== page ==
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In the 1989 romantic comedy When Harry Met Sally, Billy Crystal’s character Harry argued that men and women could never really be friends because sex always gets in the way.
Pffthth. What does he know?
Esther (Esther Povitsky) and Benji (Benji Aflalo – Benji A) of the comedy series Alone Together (2018, now streaming first and only on Showmax) violently disagree. They claim – frequently and colourfully – to find one another sexually repulsive. And they’re not protesting too much.
“It’s a buddy comedy. It’s not a will they, won’t they. It’s not a love story,” says Esther P. “This is true friendship. We haven’t hooked up, we haven’t kissed. There’s nothing there.” But adrift in Los Angeles’s rocky, image-mad social waters, they cling to their friendship with one another like shipwreck survivors. Imagine a younger, ever-so-slightly less-jaded version of Julie (Julie Klausner) and Billy (Billy Eichner) from comedy series Difficult People (2015-2017). In Benji A’s words, they’re “selfish losers who want it all”.
Alone Together explores the magical moments of understanding that form the heart of real friendships – even between the ghastliest people – and it’s a level of acceptance and camaraderie that you’d seldom find in lovers. “We live in an embarrassment-free zone. We thrive off the things that would normally be embarrassing to someone else,” says Esther P of her real-life friendship with Benji A, which the show is based on. “We try to keep all the stories as true to us as possible. Some of the episodes are literally stories we’ve pulled out of our lives and things that have happened to us,” explains Benji A. Ready to get real? Here’s what we’re talking about…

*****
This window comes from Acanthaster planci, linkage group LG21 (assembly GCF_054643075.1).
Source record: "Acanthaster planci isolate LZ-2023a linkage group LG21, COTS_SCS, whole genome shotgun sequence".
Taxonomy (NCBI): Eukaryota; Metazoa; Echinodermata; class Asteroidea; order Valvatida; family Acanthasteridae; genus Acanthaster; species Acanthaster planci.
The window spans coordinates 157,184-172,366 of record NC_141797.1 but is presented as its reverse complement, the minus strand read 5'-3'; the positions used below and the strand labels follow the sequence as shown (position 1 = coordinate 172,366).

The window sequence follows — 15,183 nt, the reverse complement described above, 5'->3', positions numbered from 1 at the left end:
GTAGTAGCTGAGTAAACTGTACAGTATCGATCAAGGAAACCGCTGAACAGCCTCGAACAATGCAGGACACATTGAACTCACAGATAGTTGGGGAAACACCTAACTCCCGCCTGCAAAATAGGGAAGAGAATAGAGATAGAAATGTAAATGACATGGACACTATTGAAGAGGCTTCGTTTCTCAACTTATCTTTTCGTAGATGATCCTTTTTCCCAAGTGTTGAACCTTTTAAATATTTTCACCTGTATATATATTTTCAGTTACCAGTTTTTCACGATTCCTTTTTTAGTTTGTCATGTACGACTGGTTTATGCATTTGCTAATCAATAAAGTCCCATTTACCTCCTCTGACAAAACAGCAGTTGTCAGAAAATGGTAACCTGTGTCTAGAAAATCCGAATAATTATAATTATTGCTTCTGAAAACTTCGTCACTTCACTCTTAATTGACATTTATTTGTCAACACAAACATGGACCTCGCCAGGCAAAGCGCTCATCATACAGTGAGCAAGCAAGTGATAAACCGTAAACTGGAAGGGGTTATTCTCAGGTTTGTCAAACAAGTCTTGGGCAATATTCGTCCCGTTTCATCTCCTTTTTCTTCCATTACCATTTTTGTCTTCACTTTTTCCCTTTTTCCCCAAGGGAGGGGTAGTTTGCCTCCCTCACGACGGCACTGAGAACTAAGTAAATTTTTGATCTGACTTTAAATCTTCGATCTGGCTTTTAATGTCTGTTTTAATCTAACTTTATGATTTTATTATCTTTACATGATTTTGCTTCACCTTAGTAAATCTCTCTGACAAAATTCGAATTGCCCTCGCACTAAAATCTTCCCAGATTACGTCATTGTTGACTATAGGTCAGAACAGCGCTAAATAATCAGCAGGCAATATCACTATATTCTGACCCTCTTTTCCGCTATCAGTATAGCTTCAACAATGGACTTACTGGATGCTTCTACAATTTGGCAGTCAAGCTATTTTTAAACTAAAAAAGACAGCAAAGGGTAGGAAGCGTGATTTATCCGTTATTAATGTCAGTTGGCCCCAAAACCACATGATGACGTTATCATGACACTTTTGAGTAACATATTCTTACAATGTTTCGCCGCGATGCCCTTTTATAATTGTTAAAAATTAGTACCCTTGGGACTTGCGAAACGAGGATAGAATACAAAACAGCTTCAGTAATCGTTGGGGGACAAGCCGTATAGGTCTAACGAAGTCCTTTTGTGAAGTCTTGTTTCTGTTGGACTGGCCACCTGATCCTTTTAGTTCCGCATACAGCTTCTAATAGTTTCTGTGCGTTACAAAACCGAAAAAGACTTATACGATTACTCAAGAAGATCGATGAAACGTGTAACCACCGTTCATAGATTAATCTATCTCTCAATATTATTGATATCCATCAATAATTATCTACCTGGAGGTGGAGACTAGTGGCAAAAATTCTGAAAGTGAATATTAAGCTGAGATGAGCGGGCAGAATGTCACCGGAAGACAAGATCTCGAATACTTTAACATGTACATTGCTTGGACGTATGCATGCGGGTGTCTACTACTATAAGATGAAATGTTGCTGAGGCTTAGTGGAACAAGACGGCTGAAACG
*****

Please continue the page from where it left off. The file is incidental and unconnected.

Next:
Esther and Benji nonchalantly agree that they’re the ugliest people at a Hollywood party. They’re sixes in a world of 10s, no offence. “When you’re really close to someone, you’re just kind of mean to them. That’s not true of everyone; I can’t claim to speak for everyone. But for me, it’s very true. It’s a form of love. It shows that you know each other very well, and it’s fun and playful. When Benji says something insulting about me, that’s a form of love, almost leaning into a sibling-esque relationship,” says Esther P.
Hot girl problems
Esther will never be one, Benji will never date one – they’re both too short, LA-fat and meh-faced to play in that hot girl league. And they commiserate over the inaccessibility of hot-girlness from episode 1. Esther P clarifies: “This isn’t a show where it’s like making fun of the pretty people. I understand it’s controversial to admit that you want to be skinny and pretty, but that’s how I really feel, that’s how the culture of Los Angeles has made me feel. I’m not going to pretend like I didn’t want those things when I first moved here. I quickly learned that those women who are so perfect and beautiful, their reality is different than mine. They walk in places, they get free stuff, people act different around them, people notice them and stare at them. If you’re gorgeous you might as well be a celebrity. And I kind of became obsessed by it, because I wasn’t being treated that way.”
In episode 3, Esther begs Benji to come with her to get her eggs harvested because “I just need you there in case I get murdered. I want a friend to get murdered with me too.” On hearing that brilliant argument, Benji tells her that it’s fine, he’ll go with her. Hey, women who go to the bathroom together all the time, this is what real commitment looks like.
Sharing a past
But it’s not all insults, moaning and murder references. In episode 9, Esther quite happily lets Benji watch a video of her emotional high school dance recital, forgetting that it leads to a sobbing breakdown after her experiences at prom. When he sees that it’s really upsetting her, he immediately moves to turn it off and instead of mocking, turns to comfort her sincerely. When it comes to what really matters, Esther and Benji have it figured out.
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